“I’ve seen things you people wouldn’t believe, attack ships on fire off the shoulder of Orion. I watched C-beams glitter in the dark near the Tannhäuser Gate. All those moments will be lost in time, like tears in rain.”
With the death of Rutger Hauer earlier this year, cinema lost one of its icons. The Talleyrand pays tribute to the Dutch actor, writer and environmentalist with a screening of his most famous film: Blade Runner. Hauer played Roy Batty, the blonde, blue-eyed hulking antagonist to Harrison Ford’s futuristic neo-noir anti-hero. Hauer rewrote much of his famous speech in Ridley Scott’s sci-fi classic, stripping out what he felt were overly operatic flourishes, reworking it to fit his character — a bioengineered combat model replicant created with four-year lifespan, to prevent him from developing empathy.
Directed by Scott in 1982, the events of the science fiction classic are set in November 2019. But the world envisioned is a far cry from that in which we find ourselves. A techno-dystopia in neon and rain, Blade Runner’s aesthetic fused L.A. film noir with East Asian metropolises and emerging cyberpunk, and in doing so helped define the visual language of much of contemporary science fiction. While the plot borrowed heavily from Philip K. Dick’s Do Androids Dream of Electric Sheep, thrusting dense philosophical speculation and pulp genre thrills into a the thick atmosphere of an imagined Los Angeles, soundtracked by Vangelis’ cool, synth score.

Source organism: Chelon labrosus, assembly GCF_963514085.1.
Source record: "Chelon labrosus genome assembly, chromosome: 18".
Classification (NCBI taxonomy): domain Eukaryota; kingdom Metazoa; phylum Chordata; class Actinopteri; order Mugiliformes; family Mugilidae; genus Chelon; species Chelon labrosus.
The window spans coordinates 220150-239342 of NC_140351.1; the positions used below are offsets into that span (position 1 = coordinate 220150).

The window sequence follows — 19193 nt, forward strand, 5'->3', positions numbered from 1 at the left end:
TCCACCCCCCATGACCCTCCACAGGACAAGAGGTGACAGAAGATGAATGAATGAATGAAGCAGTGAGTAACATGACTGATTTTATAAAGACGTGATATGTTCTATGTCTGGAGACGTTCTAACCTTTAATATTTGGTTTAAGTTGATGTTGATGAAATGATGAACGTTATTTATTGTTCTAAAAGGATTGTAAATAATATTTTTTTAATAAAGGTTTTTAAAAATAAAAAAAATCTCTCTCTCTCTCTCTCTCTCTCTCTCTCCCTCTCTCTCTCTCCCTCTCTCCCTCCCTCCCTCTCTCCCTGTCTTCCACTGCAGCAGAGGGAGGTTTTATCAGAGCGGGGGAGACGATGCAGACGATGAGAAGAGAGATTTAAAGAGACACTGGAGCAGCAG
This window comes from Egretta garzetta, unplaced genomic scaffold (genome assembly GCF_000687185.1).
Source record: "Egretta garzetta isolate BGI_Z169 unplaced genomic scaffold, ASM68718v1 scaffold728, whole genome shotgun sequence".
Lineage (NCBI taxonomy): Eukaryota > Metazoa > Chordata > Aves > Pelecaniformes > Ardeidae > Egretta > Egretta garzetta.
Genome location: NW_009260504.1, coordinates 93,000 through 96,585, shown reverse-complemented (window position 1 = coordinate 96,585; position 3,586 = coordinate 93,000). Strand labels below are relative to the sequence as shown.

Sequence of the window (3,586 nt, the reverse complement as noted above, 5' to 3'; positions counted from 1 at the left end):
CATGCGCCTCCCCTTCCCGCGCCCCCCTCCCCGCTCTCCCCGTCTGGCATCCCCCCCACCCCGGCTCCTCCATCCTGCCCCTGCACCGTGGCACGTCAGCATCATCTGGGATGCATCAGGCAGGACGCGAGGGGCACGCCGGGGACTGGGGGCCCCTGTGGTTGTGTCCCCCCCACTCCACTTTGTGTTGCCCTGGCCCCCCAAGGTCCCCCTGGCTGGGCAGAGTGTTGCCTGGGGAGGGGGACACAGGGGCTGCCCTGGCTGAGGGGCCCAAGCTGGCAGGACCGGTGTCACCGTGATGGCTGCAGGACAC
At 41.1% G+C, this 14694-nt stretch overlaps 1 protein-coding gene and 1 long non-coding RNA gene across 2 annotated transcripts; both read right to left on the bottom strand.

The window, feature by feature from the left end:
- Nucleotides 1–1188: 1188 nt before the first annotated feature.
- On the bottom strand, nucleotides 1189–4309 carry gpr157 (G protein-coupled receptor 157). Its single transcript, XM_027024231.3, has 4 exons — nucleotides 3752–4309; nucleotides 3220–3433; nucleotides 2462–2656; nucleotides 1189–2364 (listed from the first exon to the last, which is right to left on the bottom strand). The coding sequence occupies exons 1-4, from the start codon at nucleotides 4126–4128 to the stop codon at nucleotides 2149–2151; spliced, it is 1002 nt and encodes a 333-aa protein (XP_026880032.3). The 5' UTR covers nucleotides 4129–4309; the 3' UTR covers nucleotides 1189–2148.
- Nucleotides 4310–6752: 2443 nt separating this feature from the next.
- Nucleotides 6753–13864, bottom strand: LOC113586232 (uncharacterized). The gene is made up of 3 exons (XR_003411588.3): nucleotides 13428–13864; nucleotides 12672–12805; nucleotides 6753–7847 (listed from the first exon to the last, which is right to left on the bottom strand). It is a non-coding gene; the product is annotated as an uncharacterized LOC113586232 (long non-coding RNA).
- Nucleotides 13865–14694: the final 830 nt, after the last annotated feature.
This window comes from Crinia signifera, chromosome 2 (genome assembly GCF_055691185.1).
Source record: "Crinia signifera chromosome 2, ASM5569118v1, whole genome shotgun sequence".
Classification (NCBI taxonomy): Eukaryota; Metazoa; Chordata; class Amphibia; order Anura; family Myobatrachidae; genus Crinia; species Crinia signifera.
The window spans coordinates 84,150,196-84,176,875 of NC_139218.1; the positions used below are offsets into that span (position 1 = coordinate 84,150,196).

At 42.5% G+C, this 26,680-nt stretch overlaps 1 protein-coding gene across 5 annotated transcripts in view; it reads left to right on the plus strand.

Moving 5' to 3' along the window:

The film is of course a firm cult favourite and critical darling that sets pulses racing to this day. The Talleyrand’s free screening will be from The Final Cut – it’s the most complete and most stylish, they reckon. It doesn’t stop there though. In an effort to extend your time in Ridley Scott’s version of November 2019, the Levenshulme venue follow the film with a “Vangelis-inspired neo-noir synth vinyl shakedown.”
“The light that burns twice as bright burns half as long, and you have burned so very very brightly Roy.”